Sunday, February 11, 2007

Tortured Thinking

In article in the Washington Post, Interrogator Eric Fair tells his story. Here is a small part of what he had to say:

"A man with no face stares at me from the corner of a room. He pleads for help, but I'm afraid to move. He begins to cry. It is a pitiful sound, and it sickens me. He screams, but as I awaken, I realize the screams are mine.....That dream, along with a host of other nightmares, has plagued me since my return from Iraq in the summer of 2004......The lead interrogator at the DIF had given me specific instructions: I was to deprive the detainee of sleep during my 12-hour shift by opening his cell every hour, forcing him to stand in a corner and stripping him of his clothes. Three years later the tables have turned. It is rare that I sleep through the night without a visit from this man. His memory harasses me as I once harassed him".

The moral of this morality tale seems pretty clear to me: you become what you do. Unless he is a true sociopath, the torturer becomes the tortured. No one with a conscience can violate their own honor so fundamentally and emerge on the other side without feeling themselves deeply stained by dishonor. When the Abu Ghraib scandal first hit our consciousness, it had its defenders and, in fact, it still does, two of whom happen to be the President and Vice President of the United States. But the evil of Abu Ghraib wasn't just what we did to those we considered our enemies but the evil we were willing to inflict on our own.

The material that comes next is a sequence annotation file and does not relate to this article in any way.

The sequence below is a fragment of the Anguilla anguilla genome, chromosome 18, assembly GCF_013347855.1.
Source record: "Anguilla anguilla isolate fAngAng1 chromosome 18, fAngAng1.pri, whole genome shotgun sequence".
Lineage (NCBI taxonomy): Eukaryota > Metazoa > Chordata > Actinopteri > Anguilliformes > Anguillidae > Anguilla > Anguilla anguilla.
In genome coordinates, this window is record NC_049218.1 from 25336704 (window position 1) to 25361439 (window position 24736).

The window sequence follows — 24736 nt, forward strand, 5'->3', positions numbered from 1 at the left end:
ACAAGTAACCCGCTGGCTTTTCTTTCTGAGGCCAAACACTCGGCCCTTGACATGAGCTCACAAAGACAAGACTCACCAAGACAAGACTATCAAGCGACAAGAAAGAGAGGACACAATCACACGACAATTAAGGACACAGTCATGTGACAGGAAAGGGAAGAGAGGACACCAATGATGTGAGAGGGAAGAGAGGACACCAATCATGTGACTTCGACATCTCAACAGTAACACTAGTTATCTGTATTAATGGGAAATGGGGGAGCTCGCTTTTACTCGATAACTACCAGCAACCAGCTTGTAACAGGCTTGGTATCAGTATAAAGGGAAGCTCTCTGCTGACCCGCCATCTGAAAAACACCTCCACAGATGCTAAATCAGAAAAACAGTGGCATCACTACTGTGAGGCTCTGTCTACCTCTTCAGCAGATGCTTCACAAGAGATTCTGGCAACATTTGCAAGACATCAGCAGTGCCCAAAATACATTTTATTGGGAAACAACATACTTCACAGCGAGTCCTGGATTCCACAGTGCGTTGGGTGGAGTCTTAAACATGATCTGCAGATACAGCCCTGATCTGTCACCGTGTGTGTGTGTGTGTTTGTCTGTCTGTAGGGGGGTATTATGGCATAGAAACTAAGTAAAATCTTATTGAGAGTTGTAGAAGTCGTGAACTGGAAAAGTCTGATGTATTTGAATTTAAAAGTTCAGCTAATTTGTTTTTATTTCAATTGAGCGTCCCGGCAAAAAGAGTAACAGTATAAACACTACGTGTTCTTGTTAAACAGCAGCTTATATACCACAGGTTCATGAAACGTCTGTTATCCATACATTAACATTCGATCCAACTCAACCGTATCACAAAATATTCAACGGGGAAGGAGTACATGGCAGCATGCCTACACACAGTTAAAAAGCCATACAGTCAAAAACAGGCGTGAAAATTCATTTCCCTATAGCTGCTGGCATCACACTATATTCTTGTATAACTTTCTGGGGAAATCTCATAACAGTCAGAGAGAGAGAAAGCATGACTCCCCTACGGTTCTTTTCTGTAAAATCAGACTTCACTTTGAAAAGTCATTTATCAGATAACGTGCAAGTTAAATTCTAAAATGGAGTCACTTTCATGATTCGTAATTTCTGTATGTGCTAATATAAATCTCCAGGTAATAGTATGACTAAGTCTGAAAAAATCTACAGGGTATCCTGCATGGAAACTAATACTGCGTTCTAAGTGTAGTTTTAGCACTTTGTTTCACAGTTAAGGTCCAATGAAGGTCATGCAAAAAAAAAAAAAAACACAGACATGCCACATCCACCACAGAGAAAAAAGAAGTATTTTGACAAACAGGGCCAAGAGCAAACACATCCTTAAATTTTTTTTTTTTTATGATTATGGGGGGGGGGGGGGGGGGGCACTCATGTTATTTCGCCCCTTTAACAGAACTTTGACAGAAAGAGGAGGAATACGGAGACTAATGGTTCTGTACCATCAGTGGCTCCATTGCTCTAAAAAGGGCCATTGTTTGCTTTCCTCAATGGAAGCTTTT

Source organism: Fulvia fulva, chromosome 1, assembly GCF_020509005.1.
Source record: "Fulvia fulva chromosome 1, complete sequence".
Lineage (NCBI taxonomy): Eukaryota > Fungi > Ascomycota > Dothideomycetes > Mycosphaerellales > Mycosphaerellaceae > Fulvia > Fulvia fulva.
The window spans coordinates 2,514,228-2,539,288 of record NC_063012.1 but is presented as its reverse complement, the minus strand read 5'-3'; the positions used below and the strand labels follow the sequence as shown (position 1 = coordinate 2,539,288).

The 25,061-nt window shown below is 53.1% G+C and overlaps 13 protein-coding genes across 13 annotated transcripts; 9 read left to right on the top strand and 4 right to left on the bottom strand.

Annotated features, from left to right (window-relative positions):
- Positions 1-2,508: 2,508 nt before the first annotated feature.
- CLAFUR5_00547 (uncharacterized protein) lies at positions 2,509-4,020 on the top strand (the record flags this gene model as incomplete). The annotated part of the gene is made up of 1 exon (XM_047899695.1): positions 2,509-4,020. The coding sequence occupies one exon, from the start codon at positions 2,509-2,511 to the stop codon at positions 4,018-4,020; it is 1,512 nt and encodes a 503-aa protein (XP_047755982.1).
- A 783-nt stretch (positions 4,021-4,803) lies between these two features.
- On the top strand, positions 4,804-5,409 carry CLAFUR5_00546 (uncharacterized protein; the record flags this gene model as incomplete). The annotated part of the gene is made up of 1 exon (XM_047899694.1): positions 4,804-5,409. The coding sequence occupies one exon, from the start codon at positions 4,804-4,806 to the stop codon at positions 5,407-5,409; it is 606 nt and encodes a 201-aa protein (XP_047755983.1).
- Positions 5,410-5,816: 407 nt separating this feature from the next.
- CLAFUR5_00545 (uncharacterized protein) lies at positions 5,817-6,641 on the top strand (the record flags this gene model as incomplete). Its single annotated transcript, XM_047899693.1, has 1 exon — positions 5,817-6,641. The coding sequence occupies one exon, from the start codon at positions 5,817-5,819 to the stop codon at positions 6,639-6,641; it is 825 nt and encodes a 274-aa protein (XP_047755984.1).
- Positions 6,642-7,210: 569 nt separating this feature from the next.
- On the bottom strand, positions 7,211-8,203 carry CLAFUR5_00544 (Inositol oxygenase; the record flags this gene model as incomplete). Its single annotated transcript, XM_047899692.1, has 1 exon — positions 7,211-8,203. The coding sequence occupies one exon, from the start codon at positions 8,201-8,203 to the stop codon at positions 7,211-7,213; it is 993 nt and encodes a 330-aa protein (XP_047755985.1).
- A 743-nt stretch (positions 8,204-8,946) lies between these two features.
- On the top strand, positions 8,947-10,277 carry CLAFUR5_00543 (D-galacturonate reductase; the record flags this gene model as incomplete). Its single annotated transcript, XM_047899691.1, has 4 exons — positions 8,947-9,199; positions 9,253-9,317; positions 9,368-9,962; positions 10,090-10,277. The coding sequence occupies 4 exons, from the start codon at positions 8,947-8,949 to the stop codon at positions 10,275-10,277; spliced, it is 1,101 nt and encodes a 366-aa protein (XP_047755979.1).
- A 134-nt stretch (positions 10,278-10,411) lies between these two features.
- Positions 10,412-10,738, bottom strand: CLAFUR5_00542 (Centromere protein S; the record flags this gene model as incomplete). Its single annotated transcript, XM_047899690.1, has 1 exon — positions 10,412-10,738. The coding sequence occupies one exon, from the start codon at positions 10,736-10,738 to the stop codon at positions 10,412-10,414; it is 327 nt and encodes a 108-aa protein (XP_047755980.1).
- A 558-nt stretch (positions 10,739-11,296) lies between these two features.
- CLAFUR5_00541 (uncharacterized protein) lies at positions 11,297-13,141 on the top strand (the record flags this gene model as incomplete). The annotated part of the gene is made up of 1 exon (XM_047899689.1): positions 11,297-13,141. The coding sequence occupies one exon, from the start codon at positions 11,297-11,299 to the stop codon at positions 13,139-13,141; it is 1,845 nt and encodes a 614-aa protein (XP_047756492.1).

When I worked at the Sheriff's Department, the guys used to tease me, calling me their "token bleeding heart liberal". In truth, I was more liberal than most of them, although I think I am more moderate than liberal. But labels don't matter all that much. I'll accept liberal if that's what people think I am.

To me, torture isn't a matter of liberal, moderate or conservative, it is simple humanity. I am less religious than most people I know if you define religious as being sure of the details. I don't have the certitude about God and exactly what he expects of us that some have. I accept the faith of others at face value. They have a right to believe what they believe and if its not the same as what I believe, I mostly keep my mouth shut. But, I simply cannot agree that you can be a follower of Jesus Christ and also believe in torturing other living beings. Surely those who sincerely try to follow the concept of WWJD would have to twist their faith into a pretzel to think that Jesus would condone torture.

I wonder if even the people who made light of Abu Ghraib, such as Rush Limbaugh, who likened what happened there to college "pranks", could actually do it? Would be be unmoved as he heard another human being, cold, hungry, naked, sleep-deprived and in pain, pleading for mercy and simply shake him awake or force him back on his feet so the punishment could go on? Would he simply chuckle at the screams of the prisoners tormented by his actions? Would he be able to sleep like the proverbial baby after it was over, unlike Eric Fair? I expect Rush would vow that he could but I like to believe he is wrong and that for all his verbal verbosity, when faced with the reality, Rush would discover his heart.

Truly, as they say, 911 changed everything. It has changed America into a country I almost don't recognize anymore.